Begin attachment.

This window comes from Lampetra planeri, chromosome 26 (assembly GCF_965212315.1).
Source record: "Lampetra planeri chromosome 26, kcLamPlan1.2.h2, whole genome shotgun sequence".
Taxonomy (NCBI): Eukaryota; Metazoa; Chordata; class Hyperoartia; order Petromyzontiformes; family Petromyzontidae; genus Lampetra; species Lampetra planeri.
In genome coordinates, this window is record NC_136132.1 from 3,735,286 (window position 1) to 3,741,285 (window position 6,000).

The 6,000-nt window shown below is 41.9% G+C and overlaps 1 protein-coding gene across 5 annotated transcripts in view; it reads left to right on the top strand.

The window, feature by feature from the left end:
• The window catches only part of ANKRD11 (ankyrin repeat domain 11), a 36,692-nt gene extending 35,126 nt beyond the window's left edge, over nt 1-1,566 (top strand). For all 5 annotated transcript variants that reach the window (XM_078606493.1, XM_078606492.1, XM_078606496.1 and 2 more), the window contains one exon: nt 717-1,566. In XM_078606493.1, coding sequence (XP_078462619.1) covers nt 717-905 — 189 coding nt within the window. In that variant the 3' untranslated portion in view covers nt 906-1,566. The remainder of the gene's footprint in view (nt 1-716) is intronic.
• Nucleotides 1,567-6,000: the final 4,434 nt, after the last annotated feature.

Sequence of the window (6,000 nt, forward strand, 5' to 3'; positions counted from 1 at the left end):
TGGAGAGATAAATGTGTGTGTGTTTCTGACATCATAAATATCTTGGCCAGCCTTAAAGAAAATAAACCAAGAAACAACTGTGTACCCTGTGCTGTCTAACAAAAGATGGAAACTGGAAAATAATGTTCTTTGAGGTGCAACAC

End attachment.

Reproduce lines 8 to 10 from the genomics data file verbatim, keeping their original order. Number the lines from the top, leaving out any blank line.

• Nucleotides 1,567-6,000: the final 4,434 nt, after the last annotated feature.

Sequence of the window (6,000 nt, forward strand, 5' to 3'; positions counted from 1 at the left end):
TGGAGAGATAAATGTGTGTGTGTTTCTGACATCATAAATATCTTGGCCAGCCTTAAAGAAAATAAACCAAGAAACAACTGTGTACCCTGTGCTGTCTAACAAAAGATGGAAACTGGAAAATAATGTTCTTTGAGGTGCAACAC